Mark Halperin’s article on the Missouri Congressman and Republican Senate nominee Todd Akin’s gaffe in August 20 Time magazine ends up with the lines:
“So far, not publicly calling for Akin to leave the race, as Scott Brown did. But the day is young.”
I am interested in the phrase, “the day is young,” which I understand means it’s still early to tell what will happen next, or the end result.
Google Ngram shows this phrase emerged in 1840, and its usage has sharply declined after peaking during 1910–1940.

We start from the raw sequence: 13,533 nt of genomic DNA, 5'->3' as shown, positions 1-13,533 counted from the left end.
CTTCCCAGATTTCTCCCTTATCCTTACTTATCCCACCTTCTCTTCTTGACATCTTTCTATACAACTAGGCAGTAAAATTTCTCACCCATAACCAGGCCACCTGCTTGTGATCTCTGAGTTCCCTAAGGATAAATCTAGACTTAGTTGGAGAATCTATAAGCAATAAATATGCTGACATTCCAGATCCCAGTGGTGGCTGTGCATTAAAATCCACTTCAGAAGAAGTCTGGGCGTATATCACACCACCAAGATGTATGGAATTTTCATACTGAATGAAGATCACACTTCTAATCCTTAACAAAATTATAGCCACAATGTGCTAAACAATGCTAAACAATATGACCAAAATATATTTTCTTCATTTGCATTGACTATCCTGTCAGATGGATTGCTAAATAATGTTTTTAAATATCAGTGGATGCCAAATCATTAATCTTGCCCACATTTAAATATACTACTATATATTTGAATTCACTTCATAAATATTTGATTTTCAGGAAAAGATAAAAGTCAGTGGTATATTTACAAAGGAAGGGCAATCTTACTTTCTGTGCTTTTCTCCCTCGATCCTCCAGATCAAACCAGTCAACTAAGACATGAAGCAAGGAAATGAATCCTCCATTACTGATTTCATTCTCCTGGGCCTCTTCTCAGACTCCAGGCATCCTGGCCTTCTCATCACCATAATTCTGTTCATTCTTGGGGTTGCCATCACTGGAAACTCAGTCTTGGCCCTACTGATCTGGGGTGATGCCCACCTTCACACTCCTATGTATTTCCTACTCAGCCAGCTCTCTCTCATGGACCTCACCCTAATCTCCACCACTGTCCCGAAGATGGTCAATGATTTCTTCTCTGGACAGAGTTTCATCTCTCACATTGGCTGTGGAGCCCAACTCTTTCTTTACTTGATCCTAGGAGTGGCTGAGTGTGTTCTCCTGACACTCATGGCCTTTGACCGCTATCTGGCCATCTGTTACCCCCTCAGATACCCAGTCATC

What is the history of “the day is young”? Do you say 'the day (or year) is old'?
By the way, we have a popular saying, “The day is long,” in Japanese. But it has a rather positive meaning of “You can do (achieve) still a lot of things before the day is over,” for example, “Let’s have another drink, Taro. The day is long,” after having one.
Can’t I use “The day is young” to this effect in English?